盲幼児児童におけるはめこみ構成課題の達成と概念理解・手指操作を伴う日常生活動作・大規模空間認知との関連 [in Japanese] Relationship Between Constructive Task Achievement and Concept Acquisition, Activities of Daily Living Associated With Fine Motor Control, and Spatial Cognition: Children Who Are Blind [in Japanese]
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The purpose of the present study was to investigate the relationship between constructive task achievement in children who were blind and their acquisition of concepts such as size, length, and weight; skills in activities of daily living associated with fine motor control, such as using a spoon or dressing themselves; and aspects of spatial cognition, such as orientation and mobility. The participants in the experiment were 27 children who were blind. The results showed significant relations between the children's constructive task achievement and their concept acquisition, activities of daily living associated with fine motor control, and spatial cognition. Ten constructive tasks involving panel boards were divided into 2 types, based on how they were combined: (a) tasks involving combining panel boards that were identical, and (b) tasks involving combining panel boards that were different. Based on their performance in the experimental task that had involved combining panel boards that were different, the participants were divided into 2 groups: success (attainment) group or failure (non-attainment) group. Compared with the attainment group, the non-attainment group had significantly lower scores in concept acquisition, activities of daily living, and spatial cognition. These results suggest that using a constructive task when learning may help foster readiness for concepts, activities of daily living, and spatial cognition, and that the assessment of children who are blind should be performed comprehensively with reference to all these learning areas.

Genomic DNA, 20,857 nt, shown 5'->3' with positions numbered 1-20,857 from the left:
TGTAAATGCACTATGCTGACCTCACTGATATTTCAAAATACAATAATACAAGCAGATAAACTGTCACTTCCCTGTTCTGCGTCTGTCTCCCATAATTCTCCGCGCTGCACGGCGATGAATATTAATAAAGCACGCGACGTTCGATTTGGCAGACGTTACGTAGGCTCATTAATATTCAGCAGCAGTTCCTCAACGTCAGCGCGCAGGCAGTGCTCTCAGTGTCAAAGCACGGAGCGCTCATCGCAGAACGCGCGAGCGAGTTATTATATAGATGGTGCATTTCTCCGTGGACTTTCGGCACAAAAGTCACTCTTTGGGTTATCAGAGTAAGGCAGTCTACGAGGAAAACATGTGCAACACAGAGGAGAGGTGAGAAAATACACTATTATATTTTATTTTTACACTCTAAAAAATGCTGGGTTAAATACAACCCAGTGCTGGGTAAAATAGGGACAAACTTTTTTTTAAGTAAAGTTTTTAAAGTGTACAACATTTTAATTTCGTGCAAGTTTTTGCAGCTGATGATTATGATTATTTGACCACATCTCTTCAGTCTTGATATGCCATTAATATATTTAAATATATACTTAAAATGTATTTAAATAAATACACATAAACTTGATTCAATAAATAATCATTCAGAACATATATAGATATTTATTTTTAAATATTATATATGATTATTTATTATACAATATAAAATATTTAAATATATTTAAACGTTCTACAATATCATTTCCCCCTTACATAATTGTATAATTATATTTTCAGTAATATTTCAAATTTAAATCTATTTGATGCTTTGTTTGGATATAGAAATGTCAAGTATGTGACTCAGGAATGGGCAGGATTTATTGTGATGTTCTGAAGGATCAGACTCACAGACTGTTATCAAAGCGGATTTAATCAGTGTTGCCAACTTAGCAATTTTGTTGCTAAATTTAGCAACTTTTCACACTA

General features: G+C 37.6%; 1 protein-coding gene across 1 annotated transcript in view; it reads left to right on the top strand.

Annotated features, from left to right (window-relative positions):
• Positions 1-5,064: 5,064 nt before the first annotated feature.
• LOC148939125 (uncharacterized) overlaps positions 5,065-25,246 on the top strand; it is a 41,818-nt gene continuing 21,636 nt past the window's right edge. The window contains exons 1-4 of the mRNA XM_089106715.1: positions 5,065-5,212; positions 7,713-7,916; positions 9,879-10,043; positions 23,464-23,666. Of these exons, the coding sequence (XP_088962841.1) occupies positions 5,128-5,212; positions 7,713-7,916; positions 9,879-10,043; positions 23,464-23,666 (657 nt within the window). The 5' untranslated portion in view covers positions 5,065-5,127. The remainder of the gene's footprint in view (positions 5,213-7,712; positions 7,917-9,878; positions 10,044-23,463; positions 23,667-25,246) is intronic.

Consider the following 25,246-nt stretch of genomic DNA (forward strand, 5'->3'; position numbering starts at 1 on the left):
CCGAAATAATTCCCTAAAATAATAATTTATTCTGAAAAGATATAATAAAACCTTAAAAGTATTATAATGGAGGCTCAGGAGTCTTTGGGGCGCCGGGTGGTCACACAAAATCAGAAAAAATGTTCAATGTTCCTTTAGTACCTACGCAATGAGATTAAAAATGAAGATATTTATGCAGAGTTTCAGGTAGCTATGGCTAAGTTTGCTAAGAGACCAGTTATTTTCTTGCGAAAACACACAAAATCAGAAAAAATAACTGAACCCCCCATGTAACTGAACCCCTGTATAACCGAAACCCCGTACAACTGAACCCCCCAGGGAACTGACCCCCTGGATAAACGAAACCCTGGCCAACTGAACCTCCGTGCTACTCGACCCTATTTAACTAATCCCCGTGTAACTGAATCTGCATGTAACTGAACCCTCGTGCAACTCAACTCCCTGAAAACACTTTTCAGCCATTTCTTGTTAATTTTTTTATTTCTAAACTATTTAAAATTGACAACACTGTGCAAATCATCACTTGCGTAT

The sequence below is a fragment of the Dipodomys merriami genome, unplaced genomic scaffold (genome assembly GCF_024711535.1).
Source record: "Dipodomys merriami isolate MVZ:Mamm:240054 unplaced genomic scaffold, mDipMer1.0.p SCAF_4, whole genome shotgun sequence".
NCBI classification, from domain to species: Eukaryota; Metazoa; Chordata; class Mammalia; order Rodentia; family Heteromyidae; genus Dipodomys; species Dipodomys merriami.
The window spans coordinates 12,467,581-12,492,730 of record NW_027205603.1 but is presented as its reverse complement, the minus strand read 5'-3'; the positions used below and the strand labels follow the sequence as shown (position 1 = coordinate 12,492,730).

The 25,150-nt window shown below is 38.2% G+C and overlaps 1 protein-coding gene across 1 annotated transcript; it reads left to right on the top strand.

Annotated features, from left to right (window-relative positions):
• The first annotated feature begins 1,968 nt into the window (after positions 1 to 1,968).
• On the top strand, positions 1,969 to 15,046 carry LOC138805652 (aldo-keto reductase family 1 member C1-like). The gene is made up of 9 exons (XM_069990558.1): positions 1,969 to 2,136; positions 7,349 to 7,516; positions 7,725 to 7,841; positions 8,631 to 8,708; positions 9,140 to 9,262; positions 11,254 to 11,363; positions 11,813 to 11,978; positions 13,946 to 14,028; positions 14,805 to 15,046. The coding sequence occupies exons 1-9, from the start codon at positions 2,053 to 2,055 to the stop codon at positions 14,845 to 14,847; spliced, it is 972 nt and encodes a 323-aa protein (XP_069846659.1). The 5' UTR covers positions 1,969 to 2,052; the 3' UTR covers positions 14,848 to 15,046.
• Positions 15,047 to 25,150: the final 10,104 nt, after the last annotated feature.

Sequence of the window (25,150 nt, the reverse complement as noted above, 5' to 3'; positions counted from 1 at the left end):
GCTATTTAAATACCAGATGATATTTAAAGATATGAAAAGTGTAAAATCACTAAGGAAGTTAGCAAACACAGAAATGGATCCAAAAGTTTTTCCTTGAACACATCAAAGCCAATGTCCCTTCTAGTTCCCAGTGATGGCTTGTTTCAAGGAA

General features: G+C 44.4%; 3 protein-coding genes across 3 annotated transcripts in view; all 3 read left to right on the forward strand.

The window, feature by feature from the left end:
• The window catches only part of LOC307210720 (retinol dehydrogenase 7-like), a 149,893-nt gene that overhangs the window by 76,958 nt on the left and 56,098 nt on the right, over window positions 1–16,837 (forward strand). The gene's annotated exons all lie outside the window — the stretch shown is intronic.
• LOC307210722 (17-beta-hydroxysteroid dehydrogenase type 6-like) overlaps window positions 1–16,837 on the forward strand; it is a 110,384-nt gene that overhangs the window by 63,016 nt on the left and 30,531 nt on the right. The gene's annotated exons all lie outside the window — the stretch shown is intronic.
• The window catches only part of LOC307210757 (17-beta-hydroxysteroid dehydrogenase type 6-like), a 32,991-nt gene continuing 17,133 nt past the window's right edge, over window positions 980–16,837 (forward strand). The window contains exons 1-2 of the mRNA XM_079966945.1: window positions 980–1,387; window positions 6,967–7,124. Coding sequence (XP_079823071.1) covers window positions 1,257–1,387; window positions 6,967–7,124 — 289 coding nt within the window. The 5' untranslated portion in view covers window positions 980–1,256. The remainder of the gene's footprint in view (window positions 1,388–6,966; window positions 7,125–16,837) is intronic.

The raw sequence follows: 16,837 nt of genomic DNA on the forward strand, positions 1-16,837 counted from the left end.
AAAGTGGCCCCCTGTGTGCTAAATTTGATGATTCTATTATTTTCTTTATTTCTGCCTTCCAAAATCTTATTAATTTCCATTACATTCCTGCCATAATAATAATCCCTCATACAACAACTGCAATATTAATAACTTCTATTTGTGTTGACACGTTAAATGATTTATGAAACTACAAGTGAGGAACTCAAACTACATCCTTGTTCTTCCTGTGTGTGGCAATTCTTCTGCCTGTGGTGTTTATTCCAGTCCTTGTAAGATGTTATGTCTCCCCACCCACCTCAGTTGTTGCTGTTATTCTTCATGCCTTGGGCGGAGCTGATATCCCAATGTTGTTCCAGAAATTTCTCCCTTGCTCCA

- The Japanese Journal of Special Education
The Japanese Journal of Special Education 54(4), 203-211, 2016
The Japanese Association of Special Education